The Lutherans. Catholics and Baptists aren't the only people doing "good works" in Tanzania. We spent part of a day at the Amani Children's Home near Moshi.
Amani stresses its role as a non-denominational facility"... to meet the needs of the rapidly growing population of street children in the Kilimanjaro region of Tanzania." I was struck by the emphasis on "non-denominational" when we visited. I noticed a variant of this on a small business owner's blog that I regularly read where the author said, "My daughter is in Tanzania this summer for a secular service project." (My emphasis added.) I wonder if Americans are at the point now where being disassociated from religion is important to many? Perhaps, though, it is just an effort to deal with the Christian/Islamic divide.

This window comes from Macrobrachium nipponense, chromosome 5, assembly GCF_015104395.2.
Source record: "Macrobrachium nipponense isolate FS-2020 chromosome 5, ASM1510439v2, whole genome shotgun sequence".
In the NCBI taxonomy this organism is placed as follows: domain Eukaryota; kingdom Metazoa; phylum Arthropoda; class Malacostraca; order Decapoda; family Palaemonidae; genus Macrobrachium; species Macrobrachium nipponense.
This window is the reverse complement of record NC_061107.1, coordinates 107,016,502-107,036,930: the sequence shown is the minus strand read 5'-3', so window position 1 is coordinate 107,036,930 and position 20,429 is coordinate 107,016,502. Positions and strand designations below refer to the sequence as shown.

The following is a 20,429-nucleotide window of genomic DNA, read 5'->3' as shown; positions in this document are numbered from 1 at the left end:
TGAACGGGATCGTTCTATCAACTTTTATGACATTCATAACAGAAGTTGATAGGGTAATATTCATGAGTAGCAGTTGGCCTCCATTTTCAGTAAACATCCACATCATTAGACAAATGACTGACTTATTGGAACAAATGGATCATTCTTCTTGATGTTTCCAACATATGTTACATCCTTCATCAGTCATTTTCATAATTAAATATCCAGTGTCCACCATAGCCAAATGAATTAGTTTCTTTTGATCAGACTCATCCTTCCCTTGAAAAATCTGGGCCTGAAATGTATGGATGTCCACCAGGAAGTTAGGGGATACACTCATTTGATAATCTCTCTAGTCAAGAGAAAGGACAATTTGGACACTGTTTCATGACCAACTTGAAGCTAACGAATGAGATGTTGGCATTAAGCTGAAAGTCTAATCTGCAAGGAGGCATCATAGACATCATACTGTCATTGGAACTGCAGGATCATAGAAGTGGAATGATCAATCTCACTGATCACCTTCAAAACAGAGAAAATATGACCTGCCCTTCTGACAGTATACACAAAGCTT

The lobby of the building is welcoming to visitors with two large bulletin boards addressing the history of the center and Frequently Asked Questions.
After learning that the facility typically houses about a hundred street children, mostly from Moshi and Arusha, we took a tour of the facility. Our tour included stops at the kitchen, laundry facility and carpentry shop. The laundry facility gives the residents a chance to learn to do their own cleaning. The carpentry shop builds all furniture for residence and schooling.
The recreational facilities suggested that someone could bring a couple of basketball hoop nets as a gift.
The dormitory facilities were neat, clean and well-organized.
This appeared to be another good candidate for donations. Interestingly, they have a U.S. tax-deductible contribution address in nearby Burnsville, Minnesota.